The United States FCC (Federal Communications Commission) has recently voted with a majority in favour of scrapping Obama’s 2015 net neutrality regulations. This move gives freedom to ISPs (internet service providers) to discriminate in how they serve website content to users.
Many people have feared that without net neutrality big internet businesses will begin to deliberately slow traffic to certain domains and websites suiting their own business interests. For the ISPs this means they can decrease the speed at which certain websites and web content is served so they can either charge more to restore functionality or block competing interests.
This decision means that big ISPs like Comcast, AT&T and Verizon will be able to begin re-shaping the internet into something more akin to a shopping mall than a free library. Supporters of net neutrality believed it was crucially important in maintaining the internet as a level playing field.
The Trump appointed FCC Chairman Ajit Pai has long been urged by media organisations, social media providers and Democrat politicians not to repeal the Obama-era net neutrality protections. This was because of fears that net neutrality’s repeal would create a unfair and unbalanced internet experience that only benefited corporations.
The Trump administration in the White House has defended the FCC’s move whilst assuring that it is in favour of a “free and fair internet,” according to press secretary Sarah Sanders.
Since the outcome of the vote, consumer advocate groups that represent internet content creators have been warming up a legal challenge to the FCC decision. The attorney-general of New York, Eric Schneiderman stated that he would head a lawsuit by multiple jurisdictions to fight the reversal of net neutrality laws.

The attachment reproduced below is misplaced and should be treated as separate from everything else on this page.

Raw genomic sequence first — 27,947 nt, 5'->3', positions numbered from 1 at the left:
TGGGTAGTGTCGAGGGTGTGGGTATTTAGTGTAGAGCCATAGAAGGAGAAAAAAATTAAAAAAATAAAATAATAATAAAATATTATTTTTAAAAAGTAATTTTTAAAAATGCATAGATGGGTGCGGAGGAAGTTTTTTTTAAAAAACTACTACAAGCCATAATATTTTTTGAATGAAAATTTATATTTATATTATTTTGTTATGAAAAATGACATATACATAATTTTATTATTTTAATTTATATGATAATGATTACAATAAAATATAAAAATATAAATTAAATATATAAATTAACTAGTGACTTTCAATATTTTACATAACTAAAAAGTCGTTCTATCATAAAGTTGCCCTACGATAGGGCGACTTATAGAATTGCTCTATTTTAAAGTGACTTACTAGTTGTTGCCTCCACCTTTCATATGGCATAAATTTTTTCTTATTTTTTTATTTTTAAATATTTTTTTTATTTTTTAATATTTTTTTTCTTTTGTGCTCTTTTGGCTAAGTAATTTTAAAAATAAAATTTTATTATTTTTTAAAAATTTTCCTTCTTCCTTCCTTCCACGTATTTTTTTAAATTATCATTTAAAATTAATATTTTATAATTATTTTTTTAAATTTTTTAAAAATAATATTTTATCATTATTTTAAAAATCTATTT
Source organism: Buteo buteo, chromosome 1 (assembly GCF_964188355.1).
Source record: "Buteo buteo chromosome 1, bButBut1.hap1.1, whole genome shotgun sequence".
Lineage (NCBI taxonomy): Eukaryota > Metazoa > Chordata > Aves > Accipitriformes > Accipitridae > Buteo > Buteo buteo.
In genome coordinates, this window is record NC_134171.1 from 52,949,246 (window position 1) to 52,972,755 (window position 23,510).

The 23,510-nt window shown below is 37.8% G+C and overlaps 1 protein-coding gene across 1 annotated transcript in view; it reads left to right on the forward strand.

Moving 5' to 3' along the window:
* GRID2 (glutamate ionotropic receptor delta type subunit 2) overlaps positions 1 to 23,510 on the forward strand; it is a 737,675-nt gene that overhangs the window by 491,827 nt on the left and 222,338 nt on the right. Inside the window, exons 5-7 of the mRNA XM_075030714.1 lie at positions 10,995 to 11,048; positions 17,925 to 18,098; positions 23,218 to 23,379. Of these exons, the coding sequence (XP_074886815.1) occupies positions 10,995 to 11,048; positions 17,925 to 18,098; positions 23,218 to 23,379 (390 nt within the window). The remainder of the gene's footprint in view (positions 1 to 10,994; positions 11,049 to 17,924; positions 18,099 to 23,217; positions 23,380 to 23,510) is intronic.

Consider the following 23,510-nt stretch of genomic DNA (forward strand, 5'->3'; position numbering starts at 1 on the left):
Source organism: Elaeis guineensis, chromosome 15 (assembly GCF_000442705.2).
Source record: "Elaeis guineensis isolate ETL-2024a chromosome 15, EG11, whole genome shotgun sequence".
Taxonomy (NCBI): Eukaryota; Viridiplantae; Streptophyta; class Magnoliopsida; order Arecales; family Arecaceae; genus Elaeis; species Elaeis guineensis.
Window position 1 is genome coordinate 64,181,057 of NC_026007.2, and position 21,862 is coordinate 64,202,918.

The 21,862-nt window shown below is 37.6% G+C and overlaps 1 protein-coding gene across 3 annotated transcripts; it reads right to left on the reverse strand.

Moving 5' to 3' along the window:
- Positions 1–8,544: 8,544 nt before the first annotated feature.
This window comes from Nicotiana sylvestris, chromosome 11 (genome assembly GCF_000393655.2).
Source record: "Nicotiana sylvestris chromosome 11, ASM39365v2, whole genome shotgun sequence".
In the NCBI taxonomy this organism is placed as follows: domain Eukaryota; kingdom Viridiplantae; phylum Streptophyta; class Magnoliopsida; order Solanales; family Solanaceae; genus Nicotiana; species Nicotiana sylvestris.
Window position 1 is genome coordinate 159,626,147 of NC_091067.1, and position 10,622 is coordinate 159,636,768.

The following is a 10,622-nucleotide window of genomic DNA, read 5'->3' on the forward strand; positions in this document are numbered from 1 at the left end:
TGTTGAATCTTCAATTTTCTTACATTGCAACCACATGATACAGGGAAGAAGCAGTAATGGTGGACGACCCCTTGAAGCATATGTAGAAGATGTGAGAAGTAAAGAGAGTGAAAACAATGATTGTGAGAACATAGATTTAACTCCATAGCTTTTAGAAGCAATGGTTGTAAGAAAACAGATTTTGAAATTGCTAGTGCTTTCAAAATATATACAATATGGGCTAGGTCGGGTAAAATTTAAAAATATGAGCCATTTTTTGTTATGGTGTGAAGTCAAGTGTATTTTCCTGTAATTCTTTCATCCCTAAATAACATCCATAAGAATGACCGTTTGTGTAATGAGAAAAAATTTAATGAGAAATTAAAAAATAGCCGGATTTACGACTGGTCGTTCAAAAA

After the vote to repeal net neutrality laws, share prices in digital companies like Apple and Microsoft began to drop.
Australians who love services like Netflix and other content distributors may have their access affected by this decision as well.
The FCC Chairman Mr Pai has argued that the Obama-era regulations were unnecessary and had “stifled” open competition on the internet. He went on the say that the internet “wasn’t broken” during the Obama presidency and that capitalistic growth on the internet was a sign of American success with the digital platform.
The members of the FCC had voted 3-2 in order to scrap the net neutrality rules.
The average internet users is not likely to see a huge, immediate change but there are fears start-up companies will be targets by ISPs and have their content blocked. It could affect the way internet content makers like some Youtube sensations have their videos served to users.
The ISPs themselves have promised they would not change they wat they serve legal content but may engage in payment plans to prioritise certain content.